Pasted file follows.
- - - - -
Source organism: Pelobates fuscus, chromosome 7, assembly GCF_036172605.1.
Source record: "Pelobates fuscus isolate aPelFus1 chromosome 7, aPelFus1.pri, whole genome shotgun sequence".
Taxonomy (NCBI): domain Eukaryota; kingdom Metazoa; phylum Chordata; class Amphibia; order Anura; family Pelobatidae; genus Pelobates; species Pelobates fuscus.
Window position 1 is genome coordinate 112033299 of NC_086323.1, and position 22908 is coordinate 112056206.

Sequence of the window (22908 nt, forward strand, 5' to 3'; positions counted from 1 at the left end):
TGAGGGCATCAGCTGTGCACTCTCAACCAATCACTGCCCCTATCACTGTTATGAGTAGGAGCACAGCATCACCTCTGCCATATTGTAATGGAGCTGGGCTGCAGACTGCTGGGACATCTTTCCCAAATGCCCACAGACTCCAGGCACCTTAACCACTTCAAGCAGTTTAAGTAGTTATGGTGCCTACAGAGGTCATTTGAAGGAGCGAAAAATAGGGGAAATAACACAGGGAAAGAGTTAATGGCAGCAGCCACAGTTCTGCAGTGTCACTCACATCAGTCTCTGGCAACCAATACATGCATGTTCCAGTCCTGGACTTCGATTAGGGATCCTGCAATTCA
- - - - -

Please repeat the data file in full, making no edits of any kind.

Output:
Source organism: Pelobates fuscus, chromosome 7, assembly GCF_036172605.1.
Source record: "Pelobates fuscus isolate aPelFus1 chromosome 7, aPelFus1.pri, whole genome shotgun sequence".
Taxonomy (NCBI): domain Eukaryota; kingdom Metazoa; phylum Chordata; class Amphibia; order Anura; family Pelobatidae; genus Pelobates; species Pelobates fuscus.
Window position 1 is genome coordinate 112033299 of NC_086323.1, and position 22908 is coordinate 112056206.

Sequence of the window (22908 nt, forward strand, 5' to 3'; positions counted from 1 at the left end):
TGAGGGCATCAGCTGTGCACTCTCAACCAATCACTGCCCCTATCACTGTTATGAGTAGGAGCACAGCATCACCTCTGCCATATTGTAATGGAGCTGGGCTGCAGACTGCTGGGACATCTTTCCCAAATGCCCACAGACTCCAGGCACCTTAACCACTTCAAGCAGTTTAAGTAGTTATGGTGCCTACAGAGGTCATTTGAAGGAGCGAAAAATAGGGGAAATAACACAGGGAAAGAGTTAATGGCAGCAGCCACAGTTCTGCAGTGTCACTCACATCAGTCTCTGGCAACCAATACATGCATGTTCCAGTCCTGGACTTCGATTAGGGATCCTGCAATTCA